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McGuire Tells Poni & Mueller NHL Salary Cap Could Drop by 40%



Pierre mcguire said Penguins salary cap could drop by 25-40% next season

The NHL could be in for figurative bloodshed due to the coronavirus (COVID-19) pandemic. In addition to the debates and wonder if the 2019-20 NHL season will resume, the subset to that business necessity is the effect of a season cancellation on the 2020-21 NHL salary cap. By some estimates, wiping the current season could decimate the NHL and Penguins salary cap structure next season.

NHL analyst Pierre McGuire was on 93-7 the Fan with afternoon hosts Andrew Filipponi and Chris Mueller. McGuire acknowledged the NHL season might not resume because of the hotbed of coronavirus cases in New York and New Jersey.

“It’s not going to be easy. Not going to be easy at all,” McGuire said. “…I don’t know how they’re going to start having practices with all of the teams around (New York, New Jersey, and Connecticut).”

“It’s going to be a big ask to (return to play), I can tell you that.”

However, when talk turned to the effect on the salary cap, McGuire dropped a dire prediction on the Fan radio audience.

“It’s something people aren’t paying enough attention to. (A salary cap drop) could be a major problem,” McGuire said. “The cap could drop anywhere from 25 to 40%. That’s significant.”

The current NHL salary cap is $81.3 million. A 25% drop in the Penguins salary cap due to the coronavirus pause or season-cancellation would reduce the amount they can spend on players to about $61 million. That amount would put many teams over the cap due to current salaries. The Pittsburgh Penguins currently have $69 million committed to 15 players for next season.

A 40% drop would be disastrous for all involved as that would take the cap down to about $49 million.

For context, Sidney Crosby, Evgeni Malkin, and Kris Letang took discounted contracts and still account for about $25 million. Under McGuire’s worst-case scenario, very few teams would be able to limbo under the salary cap without significant CBA restructuring and compliance buyouts.

“(The NHL and NHLPA) are going to have to come up with some creative ideas. The one really positive thing–and this is extremely positive long term for the league–The NHL and the NHLPA, I’ve never seen them have better and more open lines of communication,” McGuire said.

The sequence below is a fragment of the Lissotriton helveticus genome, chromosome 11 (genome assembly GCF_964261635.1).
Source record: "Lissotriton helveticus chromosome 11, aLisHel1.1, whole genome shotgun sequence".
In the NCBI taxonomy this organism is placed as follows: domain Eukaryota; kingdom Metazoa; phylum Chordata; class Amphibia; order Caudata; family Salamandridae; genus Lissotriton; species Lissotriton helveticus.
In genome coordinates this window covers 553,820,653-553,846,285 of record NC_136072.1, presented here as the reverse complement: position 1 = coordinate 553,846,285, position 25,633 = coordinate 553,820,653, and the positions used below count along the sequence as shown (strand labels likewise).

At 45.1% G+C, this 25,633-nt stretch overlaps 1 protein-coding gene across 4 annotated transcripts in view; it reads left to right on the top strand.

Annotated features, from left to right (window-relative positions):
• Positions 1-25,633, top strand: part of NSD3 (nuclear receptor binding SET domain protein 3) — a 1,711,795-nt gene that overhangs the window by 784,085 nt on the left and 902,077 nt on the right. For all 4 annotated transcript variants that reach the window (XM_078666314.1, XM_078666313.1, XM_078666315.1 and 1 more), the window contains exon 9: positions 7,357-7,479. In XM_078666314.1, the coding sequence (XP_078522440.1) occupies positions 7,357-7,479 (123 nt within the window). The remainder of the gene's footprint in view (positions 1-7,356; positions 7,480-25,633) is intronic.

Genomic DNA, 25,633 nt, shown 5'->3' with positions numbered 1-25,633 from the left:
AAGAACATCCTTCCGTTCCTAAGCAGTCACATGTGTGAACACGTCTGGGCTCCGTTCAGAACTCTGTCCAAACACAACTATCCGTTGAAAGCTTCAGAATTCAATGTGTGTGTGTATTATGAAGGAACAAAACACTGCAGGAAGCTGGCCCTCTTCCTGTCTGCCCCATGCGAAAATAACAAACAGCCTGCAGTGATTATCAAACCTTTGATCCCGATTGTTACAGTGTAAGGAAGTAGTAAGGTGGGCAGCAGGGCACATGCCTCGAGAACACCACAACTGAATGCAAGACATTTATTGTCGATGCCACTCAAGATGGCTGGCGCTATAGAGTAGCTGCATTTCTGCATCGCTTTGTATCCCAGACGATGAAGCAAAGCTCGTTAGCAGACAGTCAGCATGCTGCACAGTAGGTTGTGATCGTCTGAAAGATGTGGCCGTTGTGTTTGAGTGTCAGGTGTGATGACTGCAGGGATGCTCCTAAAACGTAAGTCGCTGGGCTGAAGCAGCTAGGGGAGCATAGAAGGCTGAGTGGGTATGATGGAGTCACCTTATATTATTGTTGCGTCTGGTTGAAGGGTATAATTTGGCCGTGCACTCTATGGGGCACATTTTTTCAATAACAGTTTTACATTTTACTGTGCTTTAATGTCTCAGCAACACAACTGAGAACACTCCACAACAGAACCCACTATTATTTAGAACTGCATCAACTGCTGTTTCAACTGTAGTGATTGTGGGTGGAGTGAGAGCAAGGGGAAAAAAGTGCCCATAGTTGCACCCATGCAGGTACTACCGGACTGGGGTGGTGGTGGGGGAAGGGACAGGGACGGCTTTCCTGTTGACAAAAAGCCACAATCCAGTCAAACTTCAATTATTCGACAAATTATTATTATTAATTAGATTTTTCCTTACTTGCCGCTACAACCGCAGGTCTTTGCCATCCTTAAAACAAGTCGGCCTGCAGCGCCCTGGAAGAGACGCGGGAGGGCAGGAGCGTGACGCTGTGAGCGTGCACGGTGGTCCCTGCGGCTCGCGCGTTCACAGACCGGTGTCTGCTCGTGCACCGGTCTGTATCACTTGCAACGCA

McGuire called the current cooperation the best he’s seen in his 31-year hockey career. The analyst, however, demurred regarding his opinion on how or when the NHL could institute return-to-play scenarios.

He did reiterate the NHL is willing to delay the start of the 2020-21 season until November to finish the current season.

The full interview with McGuire began just after 4 p.m. on 93-7 the Fan. You can hear the entire segment here. 

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Pittsburgh Hockey Now Editor-in-Chief, formerly 93.7 The Fan, Sportsnet Hockey Tonight, NHL Home Ice. Catch Dan tweeting @theDanKingerski and the official @pghhockeynow account.

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Hatrick Pornqvist
Hatrick Pornqvist
2 years ago

The only real solution is for the players and owners to agree on a solution where the cap at worst stays about where it is now.

Asking the players to fork over 40% of their salary while throwing the entire structure of every team in the league In to chaos is completely ludicrous, and won’t happen.

The owners need to pony up the dough here. A billionaire owner picking up the 20 million dollar difference is reasonable. The other options aren’t.

2 years ago

What in God’s name is Pierre talking about? They’re not going to cut the cap by 40%. That makes absolutely so sense. I’d like to know where he’s pulling these numbers from.

2 years ago

He is crazy. Not going to happen!

2 years ago

I don’t know why sports don’t assign players a percentage of the salary cap. It just makes too much sense. If you do this you’d have players really wanting to expand the brand so they would make more money in future years as the cap would go up. Everyone would win. Of course, during tough times, pay would go down but there is an inherent system that can adjust to booms and crashes.

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